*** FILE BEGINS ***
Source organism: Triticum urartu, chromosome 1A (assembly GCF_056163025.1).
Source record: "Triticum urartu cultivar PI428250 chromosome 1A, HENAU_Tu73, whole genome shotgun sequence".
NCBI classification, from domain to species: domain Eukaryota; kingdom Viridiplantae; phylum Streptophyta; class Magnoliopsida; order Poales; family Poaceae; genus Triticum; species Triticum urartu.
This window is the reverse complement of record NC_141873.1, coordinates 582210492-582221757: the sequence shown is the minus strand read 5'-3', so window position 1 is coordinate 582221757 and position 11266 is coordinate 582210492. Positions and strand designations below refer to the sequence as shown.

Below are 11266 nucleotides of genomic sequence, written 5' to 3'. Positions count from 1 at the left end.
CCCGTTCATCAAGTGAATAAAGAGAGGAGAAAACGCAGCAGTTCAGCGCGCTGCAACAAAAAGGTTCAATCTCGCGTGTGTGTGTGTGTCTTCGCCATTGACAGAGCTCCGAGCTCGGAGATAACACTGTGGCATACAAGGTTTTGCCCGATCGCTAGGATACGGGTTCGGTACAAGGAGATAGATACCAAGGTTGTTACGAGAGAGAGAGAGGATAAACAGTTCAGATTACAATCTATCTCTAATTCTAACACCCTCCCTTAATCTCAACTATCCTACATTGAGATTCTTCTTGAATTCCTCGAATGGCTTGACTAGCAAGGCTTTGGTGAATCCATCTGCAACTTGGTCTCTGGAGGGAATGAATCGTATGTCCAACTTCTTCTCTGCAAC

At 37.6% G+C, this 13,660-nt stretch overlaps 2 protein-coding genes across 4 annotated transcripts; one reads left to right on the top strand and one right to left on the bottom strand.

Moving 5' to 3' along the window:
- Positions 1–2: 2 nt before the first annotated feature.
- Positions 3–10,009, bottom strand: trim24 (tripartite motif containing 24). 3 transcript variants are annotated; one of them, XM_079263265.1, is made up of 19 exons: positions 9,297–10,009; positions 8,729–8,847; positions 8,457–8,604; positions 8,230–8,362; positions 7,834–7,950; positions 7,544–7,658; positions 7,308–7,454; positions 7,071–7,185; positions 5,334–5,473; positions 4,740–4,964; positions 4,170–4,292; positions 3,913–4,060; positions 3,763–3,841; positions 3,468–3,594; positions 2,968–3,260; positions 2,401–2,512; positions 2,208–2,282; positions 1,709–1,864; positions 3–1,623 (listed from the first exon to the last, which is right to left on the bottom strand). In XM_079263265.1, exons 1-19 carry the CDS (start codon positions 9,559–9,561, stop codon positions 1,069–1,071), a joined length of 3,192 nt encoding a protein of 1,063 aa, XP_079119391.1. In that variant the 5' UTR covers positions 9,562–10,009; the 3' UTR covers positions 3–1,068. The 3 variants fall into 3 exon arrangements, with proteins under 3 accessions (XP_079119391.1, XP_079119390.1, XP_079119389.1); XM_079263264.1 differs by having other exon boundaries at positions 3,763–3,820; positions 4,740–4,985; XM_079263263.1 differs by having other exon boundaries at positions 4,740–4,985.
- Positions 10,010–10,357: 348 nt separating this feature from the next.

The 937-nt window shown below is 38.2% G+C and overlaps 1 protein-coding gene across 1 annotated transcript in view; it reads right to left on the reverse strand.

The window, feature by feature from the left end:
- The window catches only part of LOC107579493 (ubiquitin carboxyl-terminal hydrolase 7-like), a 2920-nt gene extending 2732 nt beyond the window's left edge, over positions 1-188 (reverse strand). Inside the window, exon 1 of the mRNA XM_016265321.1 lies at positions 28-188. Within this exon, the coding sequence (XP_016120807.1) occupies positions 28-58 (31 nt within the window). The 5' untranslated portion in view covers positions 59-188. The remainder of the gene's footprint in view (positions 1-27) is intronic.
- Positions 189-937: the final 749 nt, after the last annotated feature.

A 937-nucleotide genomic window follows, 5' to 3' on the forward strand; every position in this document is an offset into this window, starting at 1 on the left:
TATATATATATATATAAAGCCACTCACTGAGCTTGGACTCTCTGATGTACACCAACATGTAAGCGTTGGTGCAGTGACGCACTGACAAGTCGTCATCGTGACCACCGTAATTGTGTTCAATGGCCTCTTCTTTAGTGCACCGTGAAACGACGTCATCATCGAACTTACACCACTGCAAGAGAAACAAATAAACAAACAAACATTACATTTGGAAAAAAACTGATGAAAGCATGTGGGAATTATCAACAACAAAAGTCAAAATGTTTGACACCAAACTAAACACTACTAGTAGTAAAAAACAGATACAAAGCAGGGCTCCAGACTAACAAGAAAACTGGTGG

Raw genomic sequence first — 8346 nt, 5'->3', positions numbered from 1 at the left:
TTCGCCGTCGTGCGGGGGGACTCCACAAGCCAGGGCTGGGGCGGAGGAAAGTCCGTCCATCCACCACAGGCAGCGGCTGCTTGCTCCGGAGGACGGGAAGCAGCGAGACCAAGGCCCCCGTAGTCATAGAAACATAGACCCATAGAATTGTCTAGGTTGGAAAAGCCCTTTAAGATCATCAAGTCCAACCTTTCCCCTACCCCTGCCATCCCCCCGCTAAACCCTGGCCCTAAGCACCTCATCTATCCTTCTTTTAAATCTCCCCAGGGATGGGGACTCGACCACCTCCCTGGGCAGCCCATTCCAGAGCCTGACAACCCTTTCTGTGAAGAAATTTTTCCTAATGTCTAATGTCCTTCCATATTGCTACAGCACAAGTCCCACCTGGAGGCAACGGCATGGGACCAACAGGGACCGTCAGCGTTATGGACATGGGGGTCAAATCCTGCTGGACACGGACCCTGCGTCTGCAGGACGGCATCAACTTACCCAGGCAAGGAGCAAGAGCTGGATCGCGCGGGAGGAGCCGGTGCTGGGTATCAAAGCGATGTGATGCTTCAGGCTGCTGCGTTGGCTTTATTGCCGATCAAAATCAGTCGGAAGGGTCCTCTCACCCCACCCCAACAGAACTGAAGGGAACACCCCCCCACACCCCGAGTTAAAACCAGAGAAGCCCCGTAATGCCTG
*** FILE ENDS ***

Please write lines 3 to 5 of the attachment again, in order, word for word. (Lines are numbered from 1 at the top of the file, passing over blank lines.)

NCBI classification, from domain to species: domain Eukaryota; kingdom Viridiplantae; phylum Streptophyta; class Magnoliopsida; order Poales; family Poaceae; genus Triticum; species Triticum urartu.
This window is the reverse complement of record NC_141873.1, coordinates 582210492-582221757: the sequence shown is the minus strand read 5'-3', so window position 1 is coordinate 582221757 and position 11266 is coordinate 582210492. Positions and strand designations below refer to the sequence as shown.

Below are 11266 nucleotides of genomic sequence, written 5' to 3'. Positions count from 1 at the left end.